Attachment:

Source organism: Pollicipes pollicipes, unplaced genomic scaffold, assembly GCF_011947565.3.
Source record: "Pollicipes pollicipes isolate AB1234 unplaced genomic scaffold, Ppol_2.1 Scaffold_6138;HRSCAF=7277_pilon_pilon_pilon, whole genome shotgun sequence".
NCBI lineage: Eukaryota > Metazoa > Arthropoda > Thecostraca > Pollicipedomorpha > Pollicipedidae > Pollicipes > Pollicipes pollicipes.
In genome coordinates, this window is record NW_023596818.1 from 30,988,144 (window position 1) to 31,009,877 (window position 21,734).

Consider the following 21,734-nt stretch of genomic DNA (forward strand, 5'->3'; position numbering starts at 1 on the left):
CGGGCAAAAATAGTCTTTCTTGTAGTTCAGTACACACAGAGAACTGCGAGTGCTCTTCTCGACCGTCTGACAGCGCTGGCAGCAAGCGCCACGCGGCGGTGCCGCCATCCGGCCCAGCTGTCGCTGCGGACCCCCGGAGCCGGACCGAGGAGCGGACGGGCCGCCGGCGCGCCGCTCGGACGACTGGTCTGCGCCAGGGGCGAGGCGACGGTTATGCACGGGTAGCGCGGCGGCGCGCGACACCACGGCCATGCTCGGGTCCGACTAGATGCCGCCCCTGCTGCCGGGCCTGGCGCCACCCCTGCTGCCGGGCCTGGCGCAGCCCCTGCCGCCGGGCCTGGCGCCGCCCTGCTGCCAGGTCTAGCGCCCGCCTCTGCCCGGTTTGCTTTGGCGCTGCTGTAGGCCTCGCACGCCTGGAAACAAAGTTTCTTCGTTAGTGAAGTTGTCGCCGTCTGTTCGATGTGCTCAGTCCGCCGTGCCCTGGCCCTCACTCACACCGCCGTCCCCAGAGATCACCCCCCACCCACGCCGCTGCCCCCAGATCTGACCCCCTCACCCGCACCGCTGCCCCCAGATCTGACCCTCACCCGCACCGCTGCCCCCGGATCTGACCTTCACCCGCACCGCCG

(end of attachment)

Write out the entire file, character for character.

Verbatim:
Source organism: Pollicipes pollicipes, unplaced genomic scaffold, assembly GCF_011947565.3.
Source record: "Pollicipes pollicipes isolate AB1234 unplaced genomic scaffold, Ppol_2.1 Scaffold_6138;HRSCAF=7277_pilon_pilon_pilon, whole genome shotgun sequence".
NCBI lineage: Eukaryota > Metazoa > Arthropoda > Thecostraca > Pollicipedomorpha > Pollicipedidae > Pollicipes > Pollicipes pollicipes.
In genome coordinates, this window is record NW_023596818.1 from 30,988,144 (window position 1) to 31,009,877 (window position 21,734).

Consider the following 21,734-nt stretch of genomic DNA (forward strand, 5'->3'; position numbering starts at 1 on the left):
CGGGCAAAAATAGTCTTTCTTGTAGTTCAGTACACACAGAGAACTGCGAGTGCTCTTCTCGACCGTCTGACAGCGCTGGCAGCAAGCGCCACGCGGCGGTGCCGCCATCCGGCCCAGCTGTCGCTGCGGACCCCCGGAGCCGGACCGAGGAGCGGACGGGCCGCCGGCGCGCCGCTCGGACGACTGGTCTGCGCCAGGGGCGAGGCGACGGTTATGCACGGGTAGCGCGGCGGCGCGCGACACCACGGCCATGCTCGGGTCCGACTAGATGCCGCCCCTGCTGCCGGGCCTGGCGCCACCCCTGCTGCCGGGCCTGGCGCAGCCCCTGCCGCCGGGCCTGGCGCCGCCCTGCTGCCAGGTCTAGCGCCCGCCTCTGCCCGGTTTGCTTTGGCGCTGCTGTAGGCCTCGCACGCCTGGAAACAAAGTTTCTTCGTTAGTGAAGTTGTCGCCGTCTGTTCGATGTGCTCAGTCCGCCGTGCCCTGGCCCTCACTCACACCGCCGTCCCCAGAGATCACCCCCCACCCACGCCGCTGCCCCCAGATCTGACCCCCTCACCCGCACCGCTGCCCCCAGATCTGACCCTCACCCGCACCGCTGCCCCCGGATCTGACCTTCACCCGCACCGCCG